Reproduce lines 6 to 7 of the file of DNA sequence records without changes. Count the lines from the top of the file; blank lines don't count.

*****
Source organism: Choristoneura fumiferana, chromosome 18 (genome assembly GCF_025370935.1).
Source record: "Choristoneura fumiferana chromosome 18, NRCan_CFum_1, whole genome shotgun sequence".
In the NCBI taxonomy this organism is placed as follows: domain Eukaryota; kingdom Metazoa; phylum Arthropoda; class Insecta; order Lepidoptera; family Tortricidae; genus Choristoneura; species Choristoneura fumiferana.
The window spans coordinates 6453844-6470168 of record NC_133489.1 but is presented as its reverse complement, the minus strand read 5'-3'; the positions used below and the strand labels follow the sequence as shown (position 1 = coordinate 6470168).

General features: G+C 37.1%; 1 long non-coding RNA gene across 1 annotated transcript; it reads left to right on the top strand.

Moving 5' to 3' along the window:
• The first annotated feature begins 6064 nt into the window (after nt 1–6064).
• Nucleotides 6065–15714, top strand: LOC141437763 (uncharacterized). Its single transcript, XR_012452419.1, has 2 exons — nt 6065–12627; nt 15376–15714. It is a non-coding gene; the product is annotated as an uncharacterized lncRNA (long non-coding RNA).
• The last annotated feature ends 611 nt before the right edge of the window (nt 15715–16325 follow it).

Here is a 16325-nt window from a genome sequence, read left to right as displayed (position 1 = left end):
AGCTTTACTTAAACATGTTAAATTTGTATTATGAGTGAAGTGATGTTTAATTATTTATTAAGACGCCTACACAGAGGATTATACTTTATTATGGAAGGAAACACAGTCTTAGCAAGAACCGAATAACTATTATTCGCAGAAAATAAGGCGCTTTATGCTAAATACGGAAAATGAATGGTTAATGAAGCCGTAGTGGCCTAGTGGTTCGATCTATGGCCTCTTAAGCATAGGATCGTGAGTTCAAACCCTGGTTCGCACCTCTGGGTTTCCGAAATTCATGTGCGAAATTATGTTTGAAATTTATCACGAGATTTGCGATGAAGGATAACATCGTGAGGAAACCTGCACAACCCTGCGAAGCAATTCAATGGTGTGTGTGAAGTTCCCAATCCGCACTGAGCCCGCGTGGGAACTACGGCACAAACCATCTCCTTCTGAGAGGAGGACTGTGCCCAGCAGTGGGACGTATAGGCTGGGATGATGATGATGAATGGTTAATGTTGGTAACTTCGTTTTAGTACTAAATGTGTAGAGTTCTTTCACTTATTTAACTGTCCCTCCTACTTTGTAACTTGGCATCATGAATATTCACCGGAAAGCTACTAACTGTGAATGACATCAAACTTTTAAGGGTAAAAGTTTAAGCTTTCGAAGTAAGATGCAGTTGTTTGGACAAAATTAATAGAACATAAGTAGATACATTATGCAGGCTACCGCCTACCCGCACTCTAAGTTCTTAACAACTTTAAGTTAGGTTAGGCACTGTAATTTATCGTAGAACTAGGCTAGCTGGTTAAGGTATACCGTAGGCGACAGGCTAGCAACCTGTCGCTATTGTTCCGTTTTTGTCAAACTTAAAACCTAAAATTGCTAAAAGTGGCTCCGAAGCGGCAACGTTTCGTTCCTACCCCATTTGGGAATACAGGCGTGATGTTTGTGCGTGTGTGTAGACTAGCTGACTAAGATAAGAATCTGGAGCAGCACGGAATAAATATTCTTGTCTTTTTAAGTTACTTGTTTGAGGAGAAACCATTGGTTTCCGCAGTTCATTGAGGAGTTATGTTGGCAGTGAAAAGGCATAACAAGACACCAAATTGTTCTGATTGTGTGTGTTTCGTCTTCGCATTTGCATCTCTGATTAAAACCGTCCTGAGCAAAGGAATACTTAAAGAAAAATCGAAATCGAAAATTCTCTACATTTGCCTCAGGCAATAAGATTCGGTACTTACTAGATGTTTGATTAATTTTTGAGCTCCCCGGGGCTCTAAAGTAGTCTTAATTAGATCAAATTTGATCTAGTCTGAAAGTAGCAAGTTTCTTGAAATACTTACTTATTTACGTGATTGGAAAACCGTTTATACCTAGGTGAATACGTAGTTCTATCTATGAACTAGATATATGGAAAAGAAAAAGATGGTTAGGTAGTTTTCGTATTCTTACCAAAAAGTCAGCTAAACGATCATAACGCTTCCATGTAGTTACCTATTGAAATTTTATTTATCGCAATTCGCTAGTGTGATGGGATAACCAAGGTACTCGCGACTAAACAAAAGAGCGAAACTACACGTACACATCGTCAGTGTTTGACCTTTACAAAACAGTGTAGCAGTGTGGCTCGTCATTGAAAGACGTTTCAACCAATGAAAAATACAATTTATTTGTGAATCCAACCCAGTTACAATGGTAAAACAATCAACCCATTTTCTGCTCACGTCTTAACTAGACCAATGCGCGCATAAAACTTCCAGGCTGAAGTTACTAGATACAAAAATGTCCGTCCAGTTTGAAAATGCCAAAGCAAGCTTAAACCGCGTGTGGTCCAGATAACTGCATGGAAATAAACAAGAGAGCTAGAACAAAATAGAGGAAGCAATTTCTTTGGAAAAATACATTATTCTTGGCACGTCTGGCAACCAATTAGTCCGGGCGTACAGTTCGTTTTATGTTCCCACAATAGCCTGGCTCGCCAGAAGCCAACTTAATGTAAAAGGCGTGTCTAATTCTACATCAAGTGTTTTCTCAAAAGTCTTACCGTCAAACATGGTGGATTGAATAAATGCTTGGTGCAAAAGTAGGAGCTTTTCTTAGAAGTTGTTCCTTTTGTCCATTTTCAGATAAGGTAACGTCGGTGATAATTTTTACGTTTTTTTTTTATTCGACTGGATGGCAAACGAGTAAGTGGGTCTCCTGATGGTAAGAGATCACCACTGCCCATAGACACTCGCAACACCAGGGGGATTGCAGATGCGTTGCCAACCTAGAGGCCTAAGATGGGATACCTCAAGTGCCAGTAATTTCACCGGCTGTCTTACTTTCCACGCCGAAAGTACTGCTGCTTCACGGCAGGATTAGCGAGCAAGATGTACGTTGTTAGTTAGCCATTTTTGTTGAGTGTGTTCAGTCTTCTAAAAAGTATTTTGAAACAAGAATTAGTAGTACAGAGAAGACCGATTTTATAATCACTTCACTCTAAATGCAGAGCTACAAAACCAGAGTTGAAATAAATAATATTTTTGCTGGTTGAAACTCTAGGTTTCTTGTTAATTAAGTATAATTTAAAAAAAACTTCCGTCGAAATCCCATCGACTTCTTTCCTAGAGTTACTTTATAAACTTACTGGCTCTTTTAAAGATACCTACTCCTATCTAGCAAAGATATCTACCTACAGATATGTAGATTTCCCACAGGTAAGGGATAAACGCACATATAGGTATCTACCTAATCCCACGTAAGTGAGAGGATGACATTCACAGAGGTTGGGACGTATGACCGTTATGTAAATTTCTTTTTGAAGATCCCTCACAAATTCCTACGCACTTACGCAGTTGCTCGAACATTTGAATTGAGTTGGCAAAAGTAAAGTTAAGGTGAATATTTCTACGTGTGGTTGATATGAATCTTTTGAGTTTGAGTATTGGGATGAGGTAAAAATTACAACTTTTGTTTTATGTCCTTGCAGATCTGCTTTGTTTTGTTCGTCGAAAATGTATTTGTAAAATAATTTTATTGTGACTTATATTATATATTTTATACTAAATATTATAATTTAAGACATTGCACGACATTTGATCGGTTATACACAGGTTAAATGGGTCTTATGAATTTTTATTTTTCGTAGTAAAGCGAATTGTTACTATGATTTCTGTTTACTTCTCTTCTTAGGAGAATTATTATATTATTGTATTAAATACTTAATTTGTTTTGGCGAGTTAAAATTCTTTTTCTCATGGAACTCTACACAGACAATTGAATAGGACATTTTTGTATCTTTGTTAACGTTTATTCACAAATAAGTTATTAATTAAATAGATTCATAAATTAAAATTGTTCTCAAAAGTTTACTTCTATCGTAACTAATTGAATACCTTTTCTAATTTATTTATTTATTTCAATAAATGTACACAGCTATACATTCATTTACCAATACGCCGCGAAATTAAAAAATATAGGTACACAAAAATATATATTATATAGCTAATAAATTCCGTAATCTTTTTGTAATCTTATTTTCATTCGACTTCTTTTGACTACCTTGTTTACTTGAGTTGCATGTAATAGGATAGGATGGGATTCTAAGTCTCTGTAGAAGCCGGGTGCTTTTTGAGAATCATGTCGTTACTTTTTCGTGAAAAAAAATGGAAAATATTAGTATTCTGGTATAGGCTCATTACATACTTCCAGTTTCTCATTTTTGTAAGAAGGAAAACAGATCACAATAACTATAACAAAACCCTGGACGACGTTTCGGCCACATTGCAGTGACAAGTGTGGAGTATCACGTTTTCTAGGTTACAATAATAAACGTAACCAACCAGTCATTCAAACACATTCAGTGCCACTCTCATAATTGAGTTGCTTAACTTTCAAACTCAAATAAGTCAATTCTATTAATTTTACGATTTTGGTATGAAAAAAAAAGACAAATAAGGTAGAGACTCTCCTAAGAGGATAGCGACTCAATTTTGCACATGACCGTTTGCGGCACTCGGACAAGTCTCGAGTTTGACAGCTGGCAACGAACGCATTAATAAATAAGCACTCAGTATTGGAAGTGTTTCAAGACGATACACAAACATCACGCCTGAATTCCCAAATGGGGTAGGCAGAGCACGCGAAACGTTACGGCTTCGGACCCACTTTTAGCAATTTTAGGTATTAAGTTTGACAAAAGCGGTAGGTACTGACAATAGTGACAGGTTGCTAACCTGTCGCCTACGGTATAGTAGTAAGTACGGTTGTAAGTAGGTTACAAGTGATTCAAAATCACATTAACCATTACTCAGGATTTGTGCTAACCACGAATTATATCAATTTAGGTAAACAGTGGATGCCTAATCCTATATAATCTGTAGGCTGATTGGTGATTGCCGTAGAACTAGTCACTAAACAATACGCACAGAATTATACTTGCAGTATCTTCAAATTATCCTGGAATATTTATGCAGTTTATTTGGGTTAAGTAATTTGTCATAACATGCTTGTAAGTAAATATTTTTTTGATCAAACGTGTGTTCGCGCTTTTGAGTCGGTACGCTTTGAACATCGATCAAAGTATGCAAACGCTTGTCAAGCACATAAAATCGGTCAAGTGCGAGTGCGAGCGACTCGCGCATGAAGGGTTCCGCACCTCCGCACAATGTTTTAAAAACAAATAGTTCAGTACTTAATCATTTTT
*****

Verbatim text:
Moving 5' to 3' along the window:
• The first annotated feature begins 6064 nt into the window (after nt 1–6064).